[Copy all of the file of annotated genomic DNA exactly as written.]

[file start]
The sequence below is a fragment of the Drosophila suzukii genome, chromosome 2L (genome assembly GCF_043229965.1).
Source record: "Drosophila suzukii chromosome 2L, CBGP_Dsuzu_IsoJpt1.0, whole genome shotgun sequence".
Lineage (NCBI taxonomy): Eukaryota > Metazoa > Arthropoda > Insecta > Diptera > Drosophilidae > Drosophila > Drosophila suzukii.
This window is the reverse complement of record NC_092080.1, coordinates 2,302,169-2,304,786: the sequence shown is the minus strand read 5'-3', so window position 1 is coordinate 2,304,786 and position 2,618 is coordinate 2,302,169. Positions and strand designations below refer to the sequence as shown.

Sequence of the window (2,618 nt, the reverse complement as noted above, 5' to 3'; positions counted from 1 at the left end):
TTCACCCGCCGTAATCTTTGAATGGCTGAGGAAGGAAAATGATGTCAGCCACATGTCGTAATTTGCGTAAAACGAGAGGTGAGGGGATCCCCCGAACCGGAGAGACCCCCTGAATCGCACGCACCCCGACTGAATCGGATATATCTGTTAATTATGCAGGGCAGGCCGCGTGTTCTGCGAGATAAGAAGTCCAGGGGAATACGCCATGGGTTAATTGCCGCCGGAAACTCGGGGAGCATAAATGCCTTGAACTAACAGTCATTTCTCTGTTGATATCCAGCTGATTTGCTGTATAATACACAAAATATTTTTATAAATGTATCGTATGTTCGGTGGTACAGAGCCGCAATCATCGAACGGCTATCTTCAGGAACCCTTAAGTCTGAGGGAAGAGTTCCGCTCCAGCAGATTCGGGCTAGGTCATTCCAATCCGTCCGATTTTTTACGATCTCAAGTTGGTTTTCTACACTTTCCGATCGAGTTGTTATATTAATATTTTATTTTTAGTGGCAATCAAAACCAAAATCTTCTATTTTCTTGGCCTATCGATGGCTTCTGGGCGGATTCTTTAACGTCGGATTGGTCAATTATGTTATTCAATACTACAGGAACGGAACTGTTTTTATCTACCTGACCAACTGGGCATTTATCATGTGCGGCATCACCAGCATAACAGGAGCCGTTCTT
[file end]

The sequence below is a fragment of the Drosophila suzukii genome, chromosome 2L (genome assembly GCF_043229965.1).
Source record: "Drosophila suzukii chromosome 2L, CBGP_Dsuzu_IsoJpt1.0, whole genome shotgun sequence".
Lineage (NCBI taxonomy): Eukaryota > Metazoa > Arthropoda > Insecta > Diptera > Drosophilidae > Drosophila > Drosophila suzukii.
This window is the reverse complement of record NC_092080.1, coordinates 2,302,169-2,304,786: the sequence shown is the minus strand read 5'-3', so window position 1 is coordinate 2,304,786 and position 2,618 is coordinate 2,302,169. Positions and strand designations below refer to the sequence as shown.

Sequence of the window (2,618 nt, the reverse complement as noted above, 5' to 3'; positions counted from 1 at the left end):
TTCACCCGCCGTAATCTTTGAATGGCTGAGGAAGGAAAATGATGTCAGCCACATGTCGTAATTTGCGTAAAACGAGAGGTGAGGGGATCCCCCGAACCGGAGAGACCCCCTGAATCGCACGCACCCCGACTGAATCGGATATATCTGTTAATTATGCAGGGCAGGCCGCGTGTTCTGCGAGATAAGAAGTCCAGGGGAATACGCCATGGGTTAATTGCCGCCGGAAACTCGGGGAGCATAAATGCCTTGAACTAACAGTCATTTCTCTGTTGATATCCAGCTGATTTGCTGTATAATACACAAAATATTTTTATAAATGTATCGTATGTTCGGTGGTACAGAGCCGCAATCATCGAACGGCTATCTTCAGGAACCCTTAAGTCTGAGGGAAGAGTTCCGCTCCAGCAGATTCGGGCTAGGTCATTCCAATCCGTCCGATTTTTTACGATCTCAAGTTGGTTTTCTACACTTTCCGATCGAGTTGTTATATTAATATTTTATTTTTAGTGGCAATCAAAACCAAAATCTTCTATTTTCTTGGCCTATCGATGGCTTCTGGGCGGATTCTTTAACGTCGGATTGGTCAATTATGTTATTCAATACTACAGGAACGGAACTGTTTTTATCTACCTGACCAACTGGGCATTTATCATGTGCGGCATCACCAGCATAACAGGAGCCGTTCTT